Step 1- How Do I Feel About the Idea of Coming Off Psychiatric Drugs?

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Why this step is important

Carving out time to simply be with whatever emotions and thoughts you’re having about the idea of withdrawal helps you better understand what’s happening within you. It also begins the process of orienting and anchoring yourself more deeply in what you truly want for yourself.

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Getting oriented

If you’re taking psychiatric drugs, it’s perfectly understandable that the idea of coming off them might bring with it a variety of meaningful, powerful emotions and thoughts.  After all, these are substances that many of us have been in relationship to in very deep, intimate, personal ways – with our minds and bodies. Whether taken only for a relatively short period of time or over many years, these drugs have the power to affect our daily lives, how we make sense of our emotions and thoughts, how we relate to others, and how we understand and define ourselves.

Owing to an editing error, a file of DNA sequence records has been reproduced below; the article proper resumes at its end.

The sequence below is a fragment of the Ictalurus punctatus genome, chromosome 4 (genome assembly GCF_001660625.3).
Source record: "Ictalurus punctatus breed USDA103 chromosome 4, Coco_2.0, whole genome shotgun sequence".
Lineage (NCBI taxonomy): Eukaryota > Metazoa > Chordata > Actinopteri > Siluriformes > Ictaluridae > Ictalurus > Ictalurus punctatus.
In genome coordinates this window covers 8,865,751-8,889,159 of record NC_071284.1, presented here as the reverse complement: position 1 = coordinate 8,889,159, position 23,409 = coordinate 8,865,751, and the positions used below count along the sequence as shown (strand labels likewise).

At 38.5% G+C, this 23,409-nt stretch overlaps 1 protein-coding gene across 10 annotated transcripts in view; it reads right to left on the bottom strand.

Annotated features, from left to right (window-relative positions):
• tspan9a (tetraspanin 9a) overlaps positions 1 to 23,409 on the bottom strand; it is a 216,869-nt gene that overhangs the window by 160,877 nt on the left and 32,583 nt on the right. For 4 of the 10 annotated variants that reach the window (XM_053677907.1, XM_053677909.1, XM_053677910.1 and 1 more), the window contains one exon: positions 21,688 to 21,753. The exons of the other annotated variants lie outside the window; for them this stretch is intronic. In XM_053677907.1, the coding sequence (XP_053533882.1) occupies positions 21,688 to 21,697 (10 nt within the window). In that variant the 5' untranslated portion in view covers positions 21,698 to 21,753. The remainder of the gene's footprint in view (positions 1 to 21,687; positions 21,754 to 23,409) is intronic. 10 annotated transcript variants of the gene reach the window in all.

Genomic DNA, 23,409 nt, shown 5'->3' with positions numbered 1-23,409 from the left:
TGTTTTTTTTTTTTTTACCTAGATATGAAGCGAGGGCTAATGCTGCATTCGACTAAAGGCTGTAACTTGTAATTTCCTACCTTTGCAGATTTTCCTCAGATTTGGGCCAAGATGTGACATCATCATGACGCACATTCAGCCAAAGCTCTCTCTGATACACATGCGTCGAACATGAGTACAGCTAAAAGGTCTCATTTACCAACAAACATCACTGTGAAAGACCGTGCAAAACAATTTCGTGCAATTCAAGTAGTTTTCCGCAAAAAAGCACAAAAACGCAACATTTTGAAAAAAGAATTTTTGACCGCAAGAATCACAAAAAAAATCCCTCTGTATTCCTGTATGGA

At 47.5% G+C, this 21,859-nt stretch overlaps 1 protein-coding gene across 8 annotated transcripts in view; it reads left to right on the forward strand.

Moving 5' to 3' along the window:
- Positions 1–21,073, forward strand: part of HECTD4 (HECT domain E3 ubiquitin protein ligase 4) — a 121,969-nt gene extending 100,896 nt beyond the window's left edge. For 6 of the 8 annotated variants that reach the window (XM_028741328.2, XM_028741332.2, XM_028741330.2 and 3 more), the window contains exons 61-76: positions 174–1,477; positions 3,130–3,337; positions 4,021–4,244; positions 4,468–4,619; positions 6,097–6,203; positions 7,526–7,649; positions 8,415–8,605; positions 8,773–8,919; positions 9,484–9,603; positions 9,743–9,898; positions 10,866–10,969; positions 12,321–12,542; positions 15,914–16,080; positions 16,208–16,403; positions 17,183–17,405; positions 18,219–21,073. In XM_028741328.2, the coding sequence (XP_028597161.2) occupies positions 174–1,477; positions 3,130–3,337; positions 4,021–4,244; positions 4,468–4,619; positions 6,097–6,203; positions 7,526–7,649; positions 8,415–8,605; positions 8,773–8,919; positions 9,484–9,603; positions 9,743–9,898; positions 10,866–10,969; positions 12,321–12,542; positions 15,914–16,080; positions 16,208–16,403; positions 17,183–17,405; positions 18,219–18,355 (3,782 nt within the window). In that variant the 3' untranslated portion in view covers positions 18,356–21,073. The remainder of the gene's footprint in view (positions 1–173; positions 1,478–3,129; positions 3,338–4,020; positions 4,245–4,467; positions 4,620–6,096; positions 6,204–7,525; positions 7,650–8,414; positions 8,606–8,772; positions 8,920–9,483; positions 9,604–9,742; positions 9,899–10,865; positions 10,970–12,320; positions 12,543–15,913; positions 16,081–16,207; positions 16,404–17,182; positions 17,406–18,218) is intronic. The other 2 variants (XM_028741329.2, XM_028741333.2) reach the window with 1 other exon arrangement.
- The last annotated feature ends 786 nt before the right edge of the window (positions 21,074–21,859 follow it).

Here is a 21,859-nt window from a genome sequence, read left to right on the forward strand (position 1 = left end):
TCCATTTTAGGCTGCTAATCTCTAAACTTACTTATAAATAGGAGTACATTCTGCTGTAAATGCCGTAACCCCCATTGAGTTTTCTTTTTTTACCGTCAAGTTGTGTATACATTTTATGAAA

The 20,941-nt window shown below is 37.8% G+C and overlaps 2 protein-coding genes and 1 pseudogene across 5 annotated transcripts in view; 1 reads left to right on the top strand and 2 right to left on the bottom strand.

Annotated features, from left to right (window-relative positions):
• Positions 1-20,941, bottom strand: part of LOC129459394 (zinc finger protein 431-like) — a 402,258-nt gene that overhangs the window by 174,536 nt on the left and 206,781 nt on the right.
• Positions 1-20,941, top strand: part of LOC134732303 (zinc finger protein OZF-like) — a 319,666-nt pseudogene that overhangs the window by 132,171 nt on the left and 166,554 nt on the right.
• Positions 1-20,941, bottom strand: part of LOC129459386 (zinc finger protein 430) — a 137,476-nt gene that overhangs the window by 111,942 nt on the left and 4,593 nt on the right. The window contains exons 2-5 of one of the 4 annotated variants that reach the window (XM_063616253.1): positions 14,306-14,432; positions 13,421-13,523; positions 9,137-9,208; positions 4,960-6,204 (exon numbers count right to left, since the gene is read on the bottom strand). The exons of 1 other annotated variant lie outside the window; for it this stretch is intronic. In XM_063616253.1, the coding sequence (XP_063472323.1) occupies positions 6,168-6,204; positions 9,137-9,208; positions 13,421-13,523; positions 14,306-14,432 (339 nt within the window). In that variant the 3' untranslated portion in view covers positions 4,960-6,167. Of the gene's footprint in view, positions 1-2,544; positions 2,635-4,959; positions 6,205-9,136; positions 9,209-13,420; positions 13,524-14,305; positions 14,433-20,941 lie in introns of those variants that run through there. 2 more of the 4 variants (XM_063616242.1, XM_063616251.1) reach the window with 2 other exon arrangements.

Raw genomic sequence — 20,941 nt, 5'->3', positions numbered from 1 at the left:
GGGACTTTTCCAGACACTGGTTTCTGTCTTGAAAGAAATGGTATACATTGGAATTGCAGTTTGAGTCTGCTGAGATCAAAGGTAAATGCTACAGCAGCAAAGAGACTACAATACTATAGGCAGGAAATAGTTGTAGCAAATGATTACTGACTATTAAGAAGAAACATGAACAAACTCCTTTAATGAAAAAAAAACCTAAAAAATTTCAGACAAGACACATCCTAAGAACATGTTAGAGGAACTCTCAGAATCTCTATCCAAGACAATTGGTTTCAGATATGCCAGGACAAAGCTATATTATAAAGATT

Coming off psychiatric drugs means the end of this deeply intertwined relationship, and walking into an unknown future: Who you may be off your medications, what your mind and emotions may be like, what capacities and abilities you may have, what your unmedicated self may be like... It requires a lot of courage to take a leap of faith and forge this path. It’s completely natural to be grappling with a lot of feelings about it—perhaps even conflicting ones. What those of us who’ve walked this path before have found is that paying attention and listening to what these feelings may be communicating has been vital to making our taper journeys successful.